Breaking Down China’s New Personal Information Protection Law

In an effort to improve national security and appease consumer concerns over data privacy, China recently adopted a significant new digital privacy law, set to go into effect later this fall. Effective Nov. 1, the country will adopt the Personal Information Protection Law (PIPL), which, due to its wide-ranging nature, is likely to be highly influential on the data protection policies in other countries as well.

The law was officially passed on Aug. 20, following three rounds of revisions, in which the policy evolved substantially. The policy provides Chinese citizens with a large degree of data privacy and is quite likely to make the country a global in data protection — Protocol’s Shen Lu notes that the PIPL is indicative of the country’s “ambitions to set international norms in data protection.”


“This Law is formulated, on the basis of the Constitution, in order to protect personal information rights and interests, standardize personal information handling activities, and promote the rational use of personal information,” reads an English-language translation of Article 1 of the PIPL.

The law resembles the European Union’s General Data Protection Regulation (GDPR), however it has a bit more emphasis on China’s national security than the GDPR. Both the PIPL and the GDPR came about as a response to demand from grassroots movements calling for increased personal information protections, according to Protocol.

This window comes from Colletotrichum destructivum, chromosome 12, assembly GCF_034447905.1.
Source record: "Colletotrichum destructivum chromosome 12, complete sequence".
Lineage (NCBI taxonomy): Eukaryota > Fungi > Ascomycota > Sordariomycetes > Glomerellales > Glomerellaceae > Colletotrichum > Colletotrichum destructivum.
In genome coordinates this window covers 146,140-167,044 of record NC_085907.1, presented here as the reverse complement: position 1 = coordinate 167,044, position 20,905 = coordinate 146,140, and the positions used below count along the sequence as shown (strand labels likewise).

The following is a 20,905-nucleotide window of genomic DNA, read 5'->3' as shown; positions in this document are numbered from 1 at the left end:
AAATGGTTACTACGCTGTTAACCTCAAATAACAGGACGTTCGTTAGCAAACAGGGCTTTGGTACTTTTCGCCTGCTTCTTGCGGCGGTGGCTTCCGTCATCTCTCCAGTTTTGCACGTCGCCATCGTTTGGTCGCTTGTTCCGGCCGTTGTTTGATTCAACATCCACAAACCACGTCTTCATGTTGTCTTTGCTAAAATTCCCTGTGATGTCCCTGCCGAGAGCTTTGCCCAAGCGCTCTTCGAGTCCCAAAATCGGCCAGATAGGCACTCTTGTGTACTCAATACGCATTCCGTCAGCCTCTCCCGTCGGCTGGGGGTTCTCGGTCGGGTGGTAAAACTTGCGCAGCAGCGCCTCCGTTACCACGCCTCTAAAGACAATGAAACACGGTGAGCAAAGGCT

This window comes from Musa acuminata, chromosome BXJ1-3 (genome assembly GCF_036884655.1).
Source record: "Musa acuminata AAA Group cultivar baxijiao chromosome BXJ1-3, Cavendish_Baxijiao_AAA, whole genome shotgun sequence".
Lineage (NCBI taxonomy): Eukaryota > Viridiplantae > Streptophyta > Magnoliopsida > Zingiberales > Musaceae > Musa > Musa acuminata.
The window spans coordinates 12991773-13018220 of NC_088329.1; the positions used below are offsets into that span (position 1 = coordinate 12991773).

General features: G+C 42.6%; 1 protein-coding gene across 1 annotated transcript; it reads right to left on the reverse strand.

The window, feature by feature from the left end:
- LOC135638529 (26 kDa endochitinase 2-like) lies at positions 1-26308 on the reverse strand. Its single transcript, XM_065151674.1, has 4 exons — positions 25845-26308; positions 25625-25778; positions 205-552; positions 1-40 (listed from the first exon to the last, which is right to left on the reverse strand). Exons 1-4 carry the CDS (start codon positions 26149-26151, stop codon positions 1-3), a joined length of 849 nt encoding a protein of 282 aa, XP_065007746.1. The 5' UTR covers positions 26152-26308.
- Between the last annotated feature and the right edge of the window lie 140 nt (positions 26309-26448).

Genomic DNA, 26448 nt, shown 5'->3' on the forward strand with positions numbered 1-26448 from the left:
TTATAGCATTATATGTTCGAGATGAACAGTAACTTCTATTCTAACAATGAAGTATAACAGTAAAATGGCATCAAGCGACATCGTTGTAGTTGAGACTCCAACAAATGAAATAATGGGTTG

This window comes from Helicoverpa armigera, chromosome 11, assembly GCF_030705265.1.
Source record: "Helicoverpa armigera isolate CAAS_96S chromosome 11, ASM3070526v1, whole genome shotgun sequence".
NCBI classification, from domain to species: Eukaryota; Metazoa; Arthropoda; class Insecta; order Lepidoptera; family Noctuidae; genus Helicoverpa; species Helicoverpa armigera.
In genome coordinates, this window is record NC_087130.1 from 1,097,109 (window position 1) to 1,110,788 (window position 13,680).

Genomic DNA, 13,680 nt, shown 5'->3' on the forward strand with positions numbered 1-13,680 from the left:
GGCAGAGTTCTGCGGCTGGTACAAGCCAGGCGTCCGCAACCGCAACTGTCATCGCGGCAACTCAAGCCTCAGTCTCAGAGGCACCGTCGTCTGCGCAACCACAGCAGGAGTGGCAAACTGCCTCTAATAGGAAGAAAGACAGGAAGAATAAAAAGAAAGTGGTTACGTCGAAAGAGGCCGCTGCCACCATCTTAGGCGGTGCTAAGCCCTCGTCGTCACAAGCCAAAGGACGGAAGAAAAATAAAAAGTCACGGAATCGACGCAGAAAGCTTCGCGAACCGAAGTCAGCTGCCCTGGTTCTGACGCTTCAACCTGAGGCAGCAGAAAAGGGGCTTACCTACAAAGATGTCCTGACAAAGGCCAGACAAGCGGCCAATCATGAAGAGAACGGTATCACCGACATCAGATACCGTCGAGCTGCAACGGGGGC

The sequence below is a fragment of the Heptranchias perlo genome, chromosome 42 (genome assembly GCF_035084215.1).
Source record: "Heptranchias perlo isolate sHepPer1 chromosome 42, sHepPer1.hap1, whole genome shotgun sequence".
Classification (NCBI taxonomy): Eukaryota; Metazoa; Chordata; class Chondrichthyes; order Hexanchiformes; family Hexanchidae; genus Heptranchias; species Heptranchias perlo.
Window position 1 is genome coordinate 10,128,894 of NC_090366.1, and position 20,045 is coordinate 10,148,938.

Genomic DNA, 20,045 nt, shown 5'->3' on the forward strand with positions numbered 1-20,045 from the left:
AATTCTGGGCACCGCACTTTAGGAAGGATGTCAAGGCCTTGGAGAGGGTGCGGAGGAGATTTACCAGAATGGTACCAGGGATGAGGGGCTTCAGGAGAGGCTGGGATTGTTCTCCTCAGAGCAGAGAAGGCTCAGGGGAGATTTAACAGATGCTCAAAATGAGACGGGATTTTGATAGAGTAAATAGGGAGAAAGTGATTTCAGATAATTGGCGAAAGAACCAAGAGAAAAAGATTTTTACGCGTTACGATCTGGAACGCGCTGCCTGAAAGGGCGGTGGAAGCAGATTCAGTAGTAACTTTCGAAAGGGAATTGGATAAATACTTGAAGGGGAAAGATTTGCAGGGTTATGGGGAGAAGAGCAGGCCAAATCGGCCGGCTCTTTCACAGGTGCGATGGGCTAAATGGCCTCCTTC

China has adopted other data processing laws in the past, however the PIPL is the first law to regulate the processing of Chinese residents’ data in other countries. Though it’s normal for data protection legislation to include provisions dealing with extra-territorial data processing, some pundits believe the Chinese law is a bit harsher than is normal, due to its emphasis on national security. The PIPL allows the Chinese government to restrict data transfers to other countries if it deems such transfers to be harmful for national security, a concept which China defines more broadly than other countries, according to Protocol.

Additionally, critical information infrastructure operators (this includes groups such as government and financial entities) or entities that process large amounts of personal information are also required to store this information within Mainland China, rather than overseas. “Large amounts” of personal information are not defined in the final draft of the law, however previous versions of the law defined it as data on 500,000 and 1,000,000 residents of China. In order to transfer this information abroad to another entity, the transfer must be cleared by cybersecurity agencies.

Andrew Warner
Andrew Warner is a writer from Sacramento. He received his B.A. in linguistics and English from UCLA and is currently working toward an M.A. in applied linguistics at Columbia University. His writing has been published in Language Magazine, Sactown Magazine, and The Takeout.

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